Editor’s Note: Dr. Cartreine formerly did research under the name James Carter, Ph.D.
HOUSTON – Self-guided treatment for depression could soon be only a mouse click away.
Scientists with the National Space Biomedical Research Institute (NSBRI) are developing an interactive, multi-media program that will assist astronauts in recognizing and effectively managing depression and other psychosocial problems, which can pose a substantial threat to crew safety and mission operations during long-duration spaceflights.
Even though the depression treatment is under development for NASA, project leader Dr. James Cartreine said it could be spun off for use on Earth.
"This project has great potential as a self-guided treatment for many people," said Cartreine, a member of NSBRI’s Neurobehavioral and Psychosocial Factors Team. "Depression is the number one cause of disability days in the United States, but it’s not only about days lost. Depression also results in presenteeism – showing up for work but not really working."
The depression treatment is part of the Virtual Space Station, a multi-media program that addresses multiple types of potential psychosocial problems and can be used for training before, and for assistance during, missions. Other problems being addressed via the Virtual Space Station include interpersonal conflict, and stress and anxiety.
Cartreine, a Harvard Medical School research psychologist based in the Division of Clinical Informatics at Beth Israel Deaconess Medical Center in Boston, said the Virtual Space Station will make effective therapeutic depression treatment more easily accessible to astronauts aboard the International Space Station and proposed missions to the moon and Mars. Currently, astronauts have audio and video access to psychologists only when communication links are available.
Project co-investigator and former astronaut Dr. Jay Buckey said long-duration spaceflight can be tough on astronauts. "While astronauts are not particularly prone to psychological problems, the environment is very demanding," Buckey said. "On a mission, they face a lot of challenges that could lead to depression."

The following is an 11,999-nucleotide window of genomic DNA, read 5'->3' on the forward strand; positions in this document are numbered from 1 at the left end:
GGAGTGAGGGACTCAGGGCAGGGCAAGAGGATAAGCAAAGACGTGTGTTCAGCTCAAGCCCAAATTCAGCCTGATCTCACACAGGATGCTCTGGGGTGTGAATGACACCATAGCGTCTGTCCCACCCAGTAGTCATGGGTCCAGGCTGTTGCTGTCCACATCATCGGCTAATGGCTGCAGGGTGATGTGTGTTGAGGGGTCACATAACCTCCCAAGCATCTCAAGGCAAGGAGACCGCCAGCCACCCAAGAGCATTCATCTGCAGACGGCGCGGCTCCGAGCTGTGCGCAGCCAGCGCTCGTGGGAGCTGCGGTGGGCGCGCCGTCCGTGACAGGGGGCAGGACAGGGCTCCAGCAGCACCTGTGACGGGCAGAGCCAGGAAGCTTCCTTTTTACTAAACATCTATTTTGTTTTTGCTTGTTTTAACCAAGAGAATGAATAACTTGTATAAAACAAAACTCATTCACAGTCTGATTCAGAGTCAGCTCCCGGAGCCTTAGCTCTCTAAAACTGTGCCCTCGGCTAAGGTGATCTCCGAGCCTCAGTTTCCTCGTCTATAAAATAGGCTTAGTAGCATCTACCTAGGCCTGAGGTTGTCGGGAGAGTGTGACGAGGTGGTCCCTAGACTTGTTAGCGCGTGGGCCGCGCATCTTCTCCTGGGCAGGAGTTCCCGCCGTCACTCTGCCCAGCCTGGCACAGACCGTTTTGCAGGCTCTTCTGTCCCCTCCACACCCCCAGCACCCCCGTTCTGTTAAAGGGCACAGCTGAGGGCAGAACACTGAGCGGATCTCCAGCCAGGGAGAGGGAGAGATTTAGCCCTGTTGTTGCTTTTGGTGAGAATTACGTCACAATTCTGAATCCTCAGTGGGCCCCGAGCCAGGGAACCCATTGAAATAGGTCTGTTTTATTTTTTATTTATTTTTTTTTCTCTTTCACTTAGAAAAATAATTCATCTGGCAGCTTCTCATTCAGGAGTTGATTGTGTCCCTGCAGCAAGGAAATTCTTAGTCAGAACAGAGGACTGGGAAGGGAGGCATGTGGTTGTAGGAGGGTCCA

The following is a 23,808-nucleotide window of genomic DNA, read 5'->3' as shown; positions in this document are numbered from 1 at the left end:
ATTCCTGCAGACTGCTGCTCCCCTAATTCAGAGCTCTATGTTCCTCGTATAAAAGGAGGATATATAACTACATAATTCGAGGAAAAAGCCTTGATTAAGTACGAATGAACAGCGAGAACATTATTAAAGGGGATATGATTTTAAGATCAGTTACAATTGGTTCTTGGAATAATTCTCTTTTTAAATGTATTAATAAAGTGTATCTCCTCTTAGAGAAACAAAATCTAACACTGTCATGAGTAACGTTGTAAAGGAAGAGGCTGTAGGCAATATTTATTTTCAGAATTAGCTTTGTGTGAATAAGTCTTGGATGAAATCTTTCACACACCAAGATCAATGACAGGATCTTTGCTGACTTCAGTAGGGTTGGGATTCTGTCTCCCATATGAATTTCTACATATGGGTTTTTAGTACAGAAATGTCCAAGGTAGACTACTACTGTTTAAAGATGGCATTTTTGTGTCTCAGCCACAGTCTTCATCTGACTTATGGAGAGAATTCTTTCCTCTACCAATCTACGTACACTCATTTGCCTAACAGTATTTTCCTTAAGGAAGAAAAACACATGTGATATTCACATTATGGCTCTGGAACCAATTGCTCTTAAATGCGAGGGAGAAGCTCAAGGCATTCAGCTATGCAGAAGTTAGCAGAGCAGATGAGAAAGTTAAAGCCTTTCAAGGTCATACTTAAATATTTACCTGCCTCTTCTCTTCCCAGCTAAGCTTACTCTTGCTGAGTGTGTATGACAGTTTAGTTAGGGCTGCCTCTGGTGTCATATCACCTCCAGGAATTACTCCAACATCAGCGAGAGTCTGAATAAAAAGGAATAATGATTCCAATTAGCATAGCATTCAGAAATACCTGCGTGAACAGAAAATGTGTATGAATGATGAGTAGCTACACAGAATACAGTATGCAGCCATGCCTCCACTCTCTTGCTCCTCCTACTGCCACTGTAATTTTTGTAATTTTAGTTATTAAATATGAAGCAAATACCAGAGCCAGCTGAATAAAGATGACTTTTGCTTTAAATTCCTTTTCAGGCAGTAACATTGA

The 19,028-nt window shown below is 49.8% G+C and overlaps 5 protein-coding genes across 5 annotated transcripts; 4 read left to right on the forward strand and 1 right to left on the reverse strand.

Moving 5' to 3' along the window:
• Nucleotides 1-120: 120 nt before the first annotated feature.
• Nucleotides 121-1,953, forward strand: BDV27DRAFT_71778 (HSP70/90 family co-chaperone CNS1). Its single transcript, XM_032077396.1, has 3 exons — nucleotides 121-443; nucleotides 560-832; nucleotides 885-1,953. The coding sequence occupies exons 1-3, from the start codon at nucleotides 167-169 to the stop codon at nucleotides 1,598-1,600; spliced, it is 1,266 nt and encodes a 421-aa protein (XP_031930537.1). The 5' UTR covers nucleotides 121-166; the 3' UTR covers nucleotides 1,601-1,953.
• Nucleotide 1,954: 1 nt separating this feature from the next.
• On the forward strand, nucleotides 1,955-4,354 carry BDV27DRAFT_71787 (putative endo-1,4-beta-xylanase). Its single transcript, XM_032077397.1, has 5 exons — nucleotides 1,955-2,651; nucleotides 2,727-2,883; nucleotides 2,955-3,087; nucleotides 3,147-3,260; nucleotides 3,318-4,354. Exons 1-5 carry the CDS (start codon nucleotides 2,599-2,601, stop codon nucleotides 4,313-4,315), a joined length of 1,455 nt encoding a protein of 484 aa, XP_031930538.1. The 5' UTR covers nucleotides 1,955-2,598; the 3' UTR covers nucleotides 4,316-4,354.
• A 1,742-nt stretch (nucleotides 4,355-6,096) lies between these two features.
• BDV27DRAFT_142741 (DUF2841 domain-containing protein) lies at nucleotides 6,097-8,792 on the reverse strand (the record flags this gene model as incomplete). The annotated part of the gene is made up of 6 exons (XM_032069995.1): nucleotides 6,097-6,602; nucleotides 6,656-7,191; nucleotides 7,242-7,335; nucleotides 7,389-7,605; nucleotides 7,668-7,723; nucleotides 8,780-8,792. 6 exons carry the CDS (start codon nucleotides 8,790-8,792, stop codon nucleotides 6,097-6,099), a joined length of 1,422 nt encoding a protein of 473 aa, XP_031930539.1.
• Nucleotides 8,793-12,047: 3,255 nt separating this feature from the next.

Buckey, a professor and physician at Dartmouth Medical School, said the depression module and other aspects of the Virtual Space Station are based upon proven methods. "These are unique NSBRI products that did not exist before," Buckey said. "The Virtual Space Station is based on proven treatment programs and is a very helpful way to work on problems in general."
The system’s multi-media approach for depression includes graphics and video featuring a psychologist who leads the user through a straightforward process called Problem-Solving Treatment. The system provides feedback based upon the information provided when answering a series of questions.
The first step of the process is to make a problem list and select a problem on which to work. The second and third steps are setting goals and brainstorming ways to reach them. The final two steps are assessing the pros and cons of possible solutions and making an action plan to implement them. The program also helps users plan and schedule enjoyable activities, which people who have depression often stop doing. Additionally, the program provides preventative and educational information on depression.
Cartreine and Buckey, who received input from 29 current and former astronauts while designing the Virtual Space Station, said some of the system’s other benefits include its portability and privacy. "It can be delivered to the International Space Station on a flash drive and run directly from that drive, so that the astronaut has complete control over his or her data," Cartreine said. "The system is private and secure. The user is the only one who can share the information with others."
An early version of the depression treatment system was beta-tested on research stations in Antarctica, which is used as an analog to long-duration spaceflights due to its isolation from the rest of the world, length of stay and team composition. Cartreine said feedback from that early test run has been positive, and a clinical evaluation of the latest version on 68 Boston-area volunteers is about to begin.
"We plan to study the program’s ability to treat depression," he said. "We are looking for people who are similar to astronauts, such as people in the technology industry."
Eventually, the researchers want to adapt the system for use in many different settings, giving people access to treatment they may not have now. For instance, people with depression often seek treatment by going to their primary care physician, so the researchers hope to adapt it for use at the doctor’s office or in a person’s home.
The system could also be beneficial in rural areas where clinical help is in short supply or nonexistent. Other possible locations for use include schools, social service offices, places of worship, military bases, prisons, commercial ships, oil rigs and underwater research stations.
The self-guided treatment project is part of the NSBRI Neurobehavioral and Psychosocial Factors Team portfolio, which includes studies on and development of countermeasures for stress, anxiety, interpersonal conflict and fatigue.
Content on stress and anxiety management for the Virtual Space Station is being developed by Dr. Raphael Rose at UCLA. Harvard Medical School and Massachusetts General Hospital researcher Dr. Gary Strangman is studying the depression treatment program’s effects on brain activity using infrared imaging.